With elevations reaching over 14,000 feet, the Rocky Mountains extend from New Mexico through the southwest all the way up into British Columbia.  Even in the summertime, the weather itself can be extreme with snow and freezing temperatures.  When the snow melts, the rivers swell and rush often causing flooding and dangerous currents.  It is advised to do your homework on the weather because you will need to be prepared.  Between avalanches, bolstering currents and freezing temperatures, many a man has lost his life in this rough terrain.

You can go it alone or, you can enlist the guidance of a professional.  In fact, there are new endurance camping outfitters that can boost your trip by giving you inside information and pointing you in the right direction but don’t worry, they are not going to babysit you.  In fact, quite the contrary.  The programs are designed to challenge even the best but to do so wisely and with knowledge of the terrain, weather and the sport.

One such outfitter is in Estes Park, Colorado that offers extreme cliff camping.  It is exclusively available through Kent Mountain Adventure Centre.  There you can hike up a 50-metre vertical ascent to pitch your tent on the edge, literally, with the wind and the bears.

Not only will you want to take appropriate clothing wherever you do your extreme camping, you will want to take a tent and sleeping bag that is made for the weather and terrain you will be in.  Also, emergency gear is in order to bring as well.  Of course you will want to also pack whatever entertainment you want like rock climbing gear, snowshoes or maybe even fly fishing equipment.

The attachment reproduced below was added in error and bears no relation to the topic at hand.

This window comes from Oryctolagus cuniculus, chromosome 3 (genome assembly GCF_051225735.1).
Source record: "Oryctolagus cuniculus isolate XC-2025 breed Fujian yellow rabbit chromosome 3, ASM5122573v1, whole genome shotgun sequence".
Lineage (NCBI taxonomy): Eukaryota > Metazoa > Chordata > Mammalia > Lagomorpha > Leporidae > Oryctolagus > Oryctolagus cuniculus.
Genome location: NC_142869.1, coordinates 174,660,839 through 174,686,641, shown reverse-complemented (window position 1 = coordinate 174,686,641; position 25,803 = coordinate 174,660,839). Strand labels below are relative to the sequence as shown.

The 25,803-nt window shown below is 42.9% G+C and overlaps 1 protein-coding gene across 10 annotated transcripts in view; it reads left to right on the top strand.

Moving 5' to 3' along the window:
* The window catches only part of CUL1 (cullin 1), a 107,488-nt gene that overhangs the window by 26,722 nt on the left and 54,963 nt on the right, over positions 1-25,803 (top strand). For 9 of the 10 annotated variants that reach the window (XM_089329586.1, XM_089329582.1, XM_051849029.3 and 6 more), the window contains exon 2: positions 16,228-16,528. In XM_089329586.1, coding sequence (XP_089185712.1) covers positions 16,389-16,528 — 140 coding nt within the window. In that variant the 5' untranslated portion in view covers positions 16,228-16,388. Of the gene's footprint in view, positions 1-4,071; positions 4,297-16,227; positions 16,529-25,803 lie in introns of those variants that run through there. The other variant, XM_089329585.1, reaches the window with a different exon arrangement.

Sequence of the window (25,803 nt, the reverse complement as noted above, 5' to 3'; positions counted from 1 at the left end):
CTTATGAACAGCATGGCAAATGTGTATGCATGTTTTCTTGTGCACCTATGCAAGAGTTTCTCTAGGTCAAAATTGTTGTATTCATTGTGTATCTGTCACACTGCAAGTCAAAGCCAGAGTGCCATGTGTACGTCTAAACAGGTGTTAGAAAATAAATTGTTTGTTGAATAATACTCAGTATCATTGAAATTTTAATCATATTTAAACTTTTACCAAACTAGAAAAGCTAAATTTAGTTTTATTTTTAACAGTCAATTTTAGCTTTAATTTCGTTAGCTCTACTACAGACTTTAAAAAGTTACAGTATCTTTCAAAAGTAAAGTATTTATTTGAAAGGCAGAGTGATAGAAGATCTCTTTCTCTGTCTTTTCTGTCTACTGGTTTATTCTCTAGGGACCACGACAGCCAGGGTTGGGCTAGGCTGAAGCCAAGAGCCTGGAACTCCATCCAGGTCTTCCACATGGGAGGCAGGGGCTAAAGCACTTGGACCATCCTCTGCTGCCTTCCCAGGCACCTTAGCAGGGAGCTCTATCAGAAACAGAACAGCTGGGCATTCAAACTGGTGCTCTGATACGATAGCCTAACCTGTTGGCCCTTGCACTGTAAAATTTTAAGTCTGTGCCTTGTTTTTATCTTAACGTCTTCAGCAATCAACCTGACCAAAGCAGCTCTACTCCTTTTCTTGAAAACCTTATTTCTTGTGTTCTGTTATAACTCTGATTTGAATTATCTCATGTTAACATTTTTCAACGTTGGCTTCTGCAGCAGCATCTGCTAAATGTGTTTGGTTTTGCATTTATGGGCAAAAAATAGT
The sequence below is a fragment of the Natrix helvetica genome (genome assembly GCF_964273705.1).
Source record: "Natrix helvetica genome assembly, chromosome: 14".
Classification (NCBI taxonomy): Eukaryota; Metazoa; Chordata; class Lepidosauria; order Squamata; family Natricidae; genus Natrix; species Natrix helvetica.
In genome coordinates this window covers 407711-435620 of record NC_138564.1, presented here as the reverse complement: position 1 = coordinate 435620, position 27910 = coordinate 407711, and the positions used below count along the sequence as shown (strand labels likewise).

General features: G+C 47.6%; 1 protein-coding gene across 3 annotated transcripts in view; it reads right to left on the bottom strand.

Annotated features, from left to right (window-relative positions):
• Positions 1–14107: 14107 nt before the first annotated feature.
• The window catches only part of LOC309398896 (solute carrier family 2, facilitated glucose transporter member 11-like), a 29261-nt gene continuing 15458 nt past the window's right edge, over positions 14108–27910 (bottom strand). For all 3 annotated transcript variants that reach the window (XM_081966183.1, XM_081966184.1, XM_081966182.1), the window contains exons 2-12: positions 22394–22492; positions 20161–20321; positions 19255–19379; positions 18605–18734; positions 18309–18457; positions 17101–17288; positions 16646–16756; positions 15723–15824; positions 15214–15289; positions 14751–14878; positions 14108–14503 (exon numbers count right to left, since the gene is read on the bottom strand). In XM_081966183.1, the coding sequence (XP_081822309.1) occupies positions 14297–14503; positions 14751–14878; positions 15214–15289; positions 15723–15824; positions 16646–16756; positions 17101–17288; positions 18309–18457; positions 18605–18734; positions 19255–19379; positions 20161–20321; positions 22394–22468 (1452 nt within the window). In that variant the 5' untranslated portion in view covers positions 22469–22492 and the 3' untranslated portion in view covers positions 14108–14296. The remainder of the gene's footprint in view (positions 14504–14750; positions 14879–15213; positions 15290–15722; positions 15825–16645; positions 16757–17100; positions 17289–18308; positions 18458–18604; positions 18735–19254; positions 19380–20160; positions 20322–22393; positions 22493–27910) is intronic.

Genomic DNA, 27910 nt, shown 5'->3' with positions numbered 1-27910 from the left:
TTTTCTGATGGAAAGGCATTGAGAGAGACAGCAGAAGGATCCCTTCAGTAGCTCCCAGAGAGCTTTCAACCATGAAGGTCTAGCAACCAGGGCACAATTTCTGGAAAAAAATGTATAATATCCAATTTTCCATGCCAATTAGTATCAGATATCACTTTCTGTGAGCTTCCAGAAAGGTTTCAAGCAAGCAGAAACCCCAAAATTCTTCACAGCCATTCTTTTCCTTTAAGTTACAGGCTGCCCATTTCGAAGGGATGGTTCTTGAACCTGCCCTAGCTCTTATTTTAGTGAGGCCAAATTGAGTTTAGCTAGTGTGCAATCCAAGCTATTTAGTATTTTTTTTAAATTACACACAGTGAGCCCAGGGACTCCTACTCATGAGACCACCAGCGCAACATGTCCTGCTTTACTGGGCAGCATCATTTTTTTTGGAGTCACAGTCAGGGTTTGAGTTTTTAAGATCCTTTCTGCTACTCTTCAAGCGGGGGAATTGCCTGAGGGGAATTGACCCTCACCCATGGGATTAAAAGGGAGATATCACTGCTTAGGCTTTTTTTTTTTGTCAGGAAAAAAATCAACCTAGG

California’s Yosemite National Park is another fun spot to go for extreme mountain camping.  There are some really great places to hike and awesome rocks to climb not to mention fantastic fishing too.  You can find organized teams to go along with so that you don’t get into trouble, like the one Good Morning America joined, the Pacific Tree Climbing Institute.

Extreme Camping in the mountains is both adventurous and dangerous.  Maybe that’s what us thrill seekers like best about it.  Why do we do it?  Perhaps that was best answered by three time Primal Quest competitor, Kimberly Dunkin.  When asked why she puts herself through torture and takes such risks and even calls it fun she simply answers, “Because I can.”

Words of wisdom to my fellow extreme mountain campers, “Why just go to the edge when you can camp out there?  Be wise, my friends and…enjoy!”